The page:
QAD members chatted with dozens of students at club orientation day held in City Park on September 7. In addition to learning about QAD’s campaigns on behalf of animals at Queen’s, students were delighted to learn about Kingston’s inaugural VegFest, with speakers, food booths and cooking demonstrations catering to vegans, vegetarians, and the ‘veg curious’ (sponsored by Kingston Vegetarian Network on October 22 at St. Lawrence College).
QAD also took this opportunity to unveil our latest poster (see below), beautifully designed by Amélie Tourangeau. This poster is part of QAD’s ongoing campaign to end the use of animal dissection and live animal experimentation in education — practices which are already banned in many jurisdictions. QAD supports science students who want to exercise their right to use alternatives to dissection and vivisection, and to earn their degree without harming animals and their habitats.
Many students who stopped by QAD’s table to chat expressed concern precisely about this issue, and wanted to know what Queen’s is doing to promote the use of alternatives. At this point, Queen’s leaves it up to individual students to express their concern and ask for alternatives. This is unacceptable. The use of alternatives should be the institutional standard, not an individual exception. Alternatives, such as synthetic animal models, simulators and interactive computer software have been demonstrated to be pedagogically superior to the use of live animals and animal cadavers for educational purposes. The failure to implement these alternatives demonstrates the hollowness of Queen’s’ commitment to reducing and replacing the use of animals in science.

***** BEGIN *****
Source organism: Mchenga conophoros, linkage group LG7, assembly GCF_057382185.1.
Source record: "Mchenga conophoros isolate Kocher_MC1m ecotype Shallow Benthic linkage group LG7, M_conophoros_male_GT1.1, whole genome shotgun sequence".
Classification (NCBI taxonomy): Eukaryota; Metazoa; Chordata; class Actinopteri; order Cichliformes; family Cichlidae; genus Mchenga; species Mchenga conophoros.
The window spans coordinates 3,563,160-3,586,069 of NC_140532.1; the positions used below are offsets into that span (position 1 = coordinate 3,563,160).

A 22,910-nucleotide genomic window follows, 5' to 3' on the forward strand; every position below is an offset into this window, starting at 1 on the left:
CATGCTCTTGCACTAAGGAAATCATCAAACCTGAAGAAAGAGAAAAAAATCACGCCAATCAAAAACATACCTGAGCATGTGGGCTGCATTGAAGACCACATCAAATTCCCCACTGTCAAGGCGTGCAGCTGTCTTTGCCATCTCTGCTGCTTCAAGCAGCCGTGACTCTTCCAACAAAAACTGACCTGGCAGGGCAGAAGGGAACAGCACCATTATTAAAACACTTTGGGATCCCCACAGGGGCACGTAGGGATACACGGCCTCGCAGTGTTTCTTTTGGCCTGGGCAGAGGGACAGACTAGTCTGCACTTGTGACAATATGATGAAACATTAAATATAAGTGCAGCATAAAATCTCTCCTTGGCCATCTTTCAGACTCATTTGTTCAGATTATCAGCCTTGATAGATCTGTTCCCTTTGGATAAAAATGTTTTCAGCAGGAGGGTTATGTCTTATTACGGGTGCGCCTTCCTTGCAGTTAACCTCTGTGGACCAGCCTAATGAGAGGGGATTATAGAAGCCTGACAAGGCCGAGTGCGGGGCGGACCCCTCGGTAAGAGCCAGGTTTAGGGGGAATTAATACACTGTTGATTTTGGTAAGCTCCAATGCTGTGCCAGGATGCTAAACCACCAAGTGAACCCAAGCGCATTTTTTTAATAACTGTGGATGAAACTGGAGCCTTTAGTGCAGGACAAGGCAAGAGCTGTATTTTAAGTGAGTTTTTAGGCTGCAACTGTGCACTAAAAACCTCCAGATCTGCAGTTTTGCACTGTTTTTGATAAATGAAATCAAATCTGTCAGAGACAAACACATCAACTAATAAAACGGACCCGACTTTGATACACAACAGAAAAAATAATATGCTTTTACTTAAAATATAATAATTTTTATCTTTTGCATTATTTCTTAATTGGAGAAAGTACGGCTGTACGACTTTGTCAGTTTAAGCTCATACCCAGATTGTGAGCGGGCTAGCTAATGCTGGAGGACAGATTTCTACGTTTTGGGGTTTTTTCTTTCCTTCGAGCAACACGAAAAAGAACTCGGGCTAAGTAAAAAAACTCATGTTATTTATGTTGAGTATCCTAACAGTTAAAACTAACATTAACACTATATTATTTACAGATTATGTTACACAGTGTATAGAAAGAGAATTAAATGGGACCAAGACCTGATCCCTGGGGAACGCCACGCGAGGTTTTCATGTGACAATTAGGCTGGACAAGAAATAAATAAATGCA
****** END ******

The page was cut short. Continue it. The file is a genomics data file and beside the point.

In general, Canada lags far behind other countries in the adoption of alternatives, but the Animals in Science Policy Institute is working hard to change this situation, providing information and training to teachers and universities so they can make this long overdue transition.